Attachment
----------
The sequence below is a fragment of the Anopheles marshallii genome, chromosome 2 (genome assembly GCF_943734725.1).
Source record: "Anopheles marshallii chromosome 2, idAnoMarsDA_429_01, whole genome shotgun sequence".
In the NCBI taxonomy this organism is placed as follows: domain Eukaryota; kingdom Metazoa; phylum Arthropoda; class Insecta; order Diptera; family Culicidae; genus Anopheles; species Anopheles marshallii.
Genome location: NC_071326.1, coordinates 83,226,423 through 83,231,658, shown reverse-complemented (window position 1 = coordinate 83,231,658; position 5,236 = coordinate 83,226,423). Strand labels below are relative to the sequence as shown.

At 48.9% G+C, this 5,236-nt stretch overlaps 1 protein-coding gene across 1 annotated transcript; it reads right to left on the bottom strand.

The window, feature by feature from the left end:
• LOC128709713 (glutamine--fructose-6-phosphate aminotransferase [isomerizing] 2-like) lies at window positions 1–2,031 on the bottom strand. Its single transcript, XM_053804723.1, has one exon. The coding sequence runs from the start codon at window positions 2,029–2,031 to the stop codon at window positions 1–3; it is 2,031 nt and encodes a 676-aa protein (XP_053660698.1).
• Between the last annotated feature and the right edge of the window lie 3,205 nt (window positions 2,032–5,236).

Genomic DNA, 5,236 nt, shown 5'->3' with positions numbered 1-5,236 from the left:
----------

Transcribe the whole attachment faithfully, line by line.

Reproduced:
The sequence below is a fragment of the Anopheles marshallii genome, chromosome 2 (genome assembly GCF_943734725.1).
Source record: "Anopheles marshallii chromosome 2, idAnoMarsDA_429_01, whole genome shotgun sequence".
In the NCBI taxonomy this organism is placed as follows: domain Eukaryota; kingdom Metazoa; phylum Arthropoda; class Insecta; order Diptera; family Culicidae; genus Anopheles; species Anopheles marshallii.
Genome location: NC_071326.1, coordinates 83,226,423 through 83,231,658, shown reverse-complemented (window position 1 = coordinate 83,231,658; position 5,236 = coordinate 83,226,423). Strand labels below are relative to the sequence as shown.

At 48.9% G+C, this 5,236-nt stretch overlaps 1 protein-coding gene across 1 annotated transcript; it reads right to left on the bottom strand.

The window, feature by feature from the left end:
• LOC128709713 (glutamine--fructose-6-phosphate aminotransferase [isomerizing] 2-like) lies at window positions 1–2,031 on the bottom strand. Its single transcript, XM_053804723.1, has one exon. The coding sequence runs from the start codon at window positions 2,029–2,031 to the stop codon at window positions 1–3; it is 2,031 nt and encodes a 676-aa protein (XP_053660698.1).
• Between the last annotated feature and the right edge of the window lie 3,205 nt (window positions 2,032–5,236).

Genomic DNA, 5,236 nt, shown 5'->3' with positions numbered 1-5,236 from the left: